In MATLAB, I occasionally have need for the plotyy() command for making a plot of two different functions with widely varying scales.
Turns out Maxima draw has an equivalent functionality by setting the option yaxis_secondary:
pause([options]):=block([tsecs], tsecs:assoc('pausetime,options,0), if tsecs=0 then read("Execution Paused...enter any character then CTRL-ENTER") else( disp(sconcat("paused for ", tsecs," seconds")), ?sleep(tsecs)), return("") );
In MATLAB, I often use the subplot() command to make an array of multiple plots in a single figure.
In Maxima, we can achieve that by generating each of the subplots using gr2d(), and then putting them all together with a call to draw() or wxdraw():
There’s an optional columns argument — the subplots are drawn row-wise in an array with the specified number of columns:
And of course all this works for 3d plots using gr3d():
Notepad++ is lots of people’s favorite text editor for Windows. I use it every day.
A little googling around led me to a Notepad++ user-defined syntax highlighting file for the Maxima language, written by David Scherfgen and shared at the Maxima-Discuss list.
I made a little change to the file that overcame a nagging difficulty — I found that .mac file extensions weren’t automatically being recognized upon opening.
To include Maxima syntax highlighting in Notepad++ do this:
I was looking recently at the PYPL PopularitY of Programming Language.
That site ranks popularity of programming languages (Java is #1) using Google Trends tools based on searches of the form <Language Name> Tutorial. I did my own Google Trend search, comparing the 3M of Computer Algebra Systems: Maple, Mathematica, and Maxima using the Tutorial criteria as at PYPL.
With the data from Google Trends, I computed the proportion of the total 3M monthly searches for each program. Here’s how that looks over time since 2004:
It appears to me that Maxima is slowly and steadily gaining with nearly 20% share, Maple is currently at about 30%, and Mathematica at 50%. Does anybody know what happened between 2006 and 2013 to account for the increase in popularity of Mathematica and decrease for Maple?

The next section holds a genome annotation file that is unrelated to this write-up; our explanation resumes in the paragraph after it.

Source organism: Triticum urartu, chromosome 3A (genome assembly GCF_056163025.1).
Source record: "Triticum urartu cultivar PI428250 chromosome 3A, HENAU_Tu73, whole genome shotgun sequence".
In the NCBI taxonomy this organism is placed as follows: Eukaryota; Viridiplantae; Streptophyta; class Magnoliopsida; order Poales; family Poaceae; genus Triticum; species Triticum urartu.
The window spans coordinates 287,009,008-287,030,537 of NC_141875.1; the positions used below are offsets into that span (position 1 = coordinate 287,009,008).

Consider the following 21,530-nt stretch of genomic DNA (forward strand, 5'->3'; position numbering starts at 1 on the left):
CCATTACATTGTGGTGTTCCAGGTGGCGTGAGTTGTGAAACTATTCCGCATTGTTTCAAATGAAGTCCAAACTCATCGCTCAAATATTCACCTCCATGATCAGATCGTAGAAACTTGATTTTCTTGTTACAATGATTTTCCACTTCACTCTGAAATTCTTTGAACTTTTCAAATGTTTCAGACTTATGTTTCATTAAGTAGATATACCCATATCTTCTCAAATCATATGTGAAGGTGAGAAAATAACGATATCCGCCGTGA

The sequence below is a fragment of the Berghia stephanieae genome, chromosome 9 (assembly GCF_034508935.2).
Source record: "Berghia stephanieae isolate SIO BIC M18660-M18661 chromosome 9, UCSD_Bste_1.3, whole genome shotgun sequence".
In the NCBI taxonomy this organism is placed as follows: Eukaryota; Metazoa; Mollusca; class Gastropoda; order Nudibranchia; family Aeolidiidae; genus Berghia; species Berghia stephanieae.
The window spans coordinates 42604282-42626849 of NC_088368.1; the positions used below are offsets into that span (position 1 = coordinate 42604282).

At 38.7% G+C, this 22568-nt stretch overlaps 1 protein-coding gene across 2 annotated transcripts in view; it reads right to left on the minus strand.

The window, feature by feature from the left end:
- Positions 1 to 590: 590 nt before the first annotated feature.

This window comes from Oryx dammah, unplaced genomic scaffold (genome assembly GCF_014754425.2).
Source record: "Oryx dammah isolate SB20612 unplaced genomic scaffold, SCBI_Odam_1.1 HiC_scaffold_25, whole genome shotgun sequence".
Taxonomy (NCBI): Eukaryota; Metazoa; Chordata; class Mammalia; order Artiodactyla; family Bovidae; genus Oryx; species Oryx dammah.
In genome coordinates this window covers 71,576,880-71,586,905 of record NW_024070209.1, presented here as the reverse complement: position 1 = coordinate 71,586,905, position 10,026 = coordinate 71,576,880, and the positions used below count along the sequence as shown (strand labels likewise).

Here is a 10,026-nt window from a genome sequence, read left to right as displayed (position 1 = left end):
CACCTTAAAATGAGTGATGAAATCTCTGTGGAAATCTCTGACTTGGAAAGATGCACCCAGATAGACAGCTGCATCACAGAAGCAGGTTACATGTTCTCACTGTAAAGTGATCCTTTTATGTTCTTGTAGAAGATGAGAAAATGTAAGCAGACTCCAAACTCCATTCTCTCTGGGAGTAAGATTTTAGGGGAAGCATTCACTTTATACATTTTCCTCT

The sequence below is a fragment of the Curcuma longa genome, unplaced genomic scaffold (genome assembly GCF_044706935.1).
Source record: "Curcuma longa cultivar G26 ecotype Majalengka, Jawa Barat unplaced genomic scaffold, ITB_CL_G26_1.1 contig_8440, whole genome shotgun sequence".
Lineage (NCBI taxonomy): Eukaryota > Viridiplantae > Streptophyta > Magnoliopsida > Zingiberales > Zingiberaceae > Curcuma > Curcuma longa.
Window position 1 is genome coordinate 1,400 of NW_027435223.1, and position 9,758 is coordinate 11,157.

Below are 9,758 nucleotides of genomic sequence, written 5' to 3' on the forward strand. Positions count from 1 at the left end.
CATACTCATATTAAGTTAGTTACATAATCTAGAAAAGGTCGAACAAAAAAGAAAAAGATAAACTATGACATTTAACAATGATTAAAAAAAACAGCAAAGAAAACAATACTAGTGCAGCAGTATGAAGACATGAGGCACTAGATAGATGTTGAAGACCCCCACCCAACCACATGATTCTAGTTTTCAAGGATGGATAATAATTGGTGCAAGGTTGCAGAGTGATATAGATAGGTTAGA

I’ve put together a collection of functions — some direct quotes of other contributed functions, some renamed or repackaged, and some newly implemented — for various needed tasks in my undergraduate ordinary differential equations course.
The package includes my home-grown help utility.
You can download the package MATH280.mac
…and if you’re interested, here’s my multivariable calculus package MATH214.mac
MATH280.mac contains: wxphaseplot2d(s) wxphaseplot3d(s) phaseplot3d(s) wxtimeplot(s) plotdf(rhs) wxdrawdf(rhs) sol_points(numsol,nth,mth) rkf45(oderhs,yvar,y0,t_interval) BDF2(oderhs,yvar,y0,t_interval) BDF2a(oderhs,yvar,y0,t_interval) odesolve(eqn,depvar,indvar) ic1(sol,xeqn,yeqn) ic2(sol,xeqn,yeqn,dyeqn) eigU(z) eigdiag(z) clear() - - for any of the above functions, help(function_name) returns help lines for function_name - Last Modified 5:00 PM 3/27/2017
There is an undocumented user-contributed feature of Maxima for rational inequalities: solve_rat_ineq().
Here are few examples of its capabilities and limitations:
Yesterday I needed a cumulative sum function in Maxima to do the job of cumsum() in R and MATLAB, but couldn’t find anything. So here’s a one-liner that does the trick for a list:
After not easily finding such a thing from a cursory search of the Maxima documentation, I spent a few hours over the weekend beginning to write a Maxima function to compute, for any given square matrix , an invertible matrix so that
where is the Jordan matrix that displays the eigenvalue/vector structure of .
It took several searches for me to find, but of course there’s already such a function — with a not so easily searched-for name — in the diag package: ModeMatrix()
To see just the matrix , diag provides jordan() and dispJordan()
In a previous post, I included my little coding project to implement a general backsolve() function to use with the built-in maxima matrix function echelon(), producing an easy-to-call matrix solver matsolve(A,b). The result is meant to solve a general matrix vector equation , including cases when is non-square and/or non-invertible.
Here’s a quicker approach — convert the matrix into an explicit system of equations using a vector of dummy variables, feed the result into the built-in Maxima function linsolve(), and then extract the right hand sides of the resulting solutions and put them into a column vector.
The two methods often behave identically, but here’s an example that breaks the linsolve() method, where the backsolve() method gives a correct solution:
*Note, I’ve found that the symbol rhs is a very popular thing for users to call their problem-specific vectors or functions. Maxima’s “all symbols are global” bug/feature generally wouldn’t cause a problem with a function call to rhs(), but the function map(rhs, list of equations) ignores that rhs() is a function and uses user-defined rhs. For that reason I protect that name in the block declarations so that rhs() works as expected in the map() line at the bottom. I think I could have done the same thing with a quote: map(‘rhs, list of equations).
matsolve2(A,b):=block( [rhs,inp,sol,Ax,m,n,vars], [m,n]:[length(A),length(transpose(A))], vars:makelist(xx[i],i,1,n,1), Ax:A.vars, inp:makelist(part(Ax,i,1)=b[i],i,1,n,1), sol:linsolve(inp,vars), expand(transpose(matrix(map(rhs,sol)))) );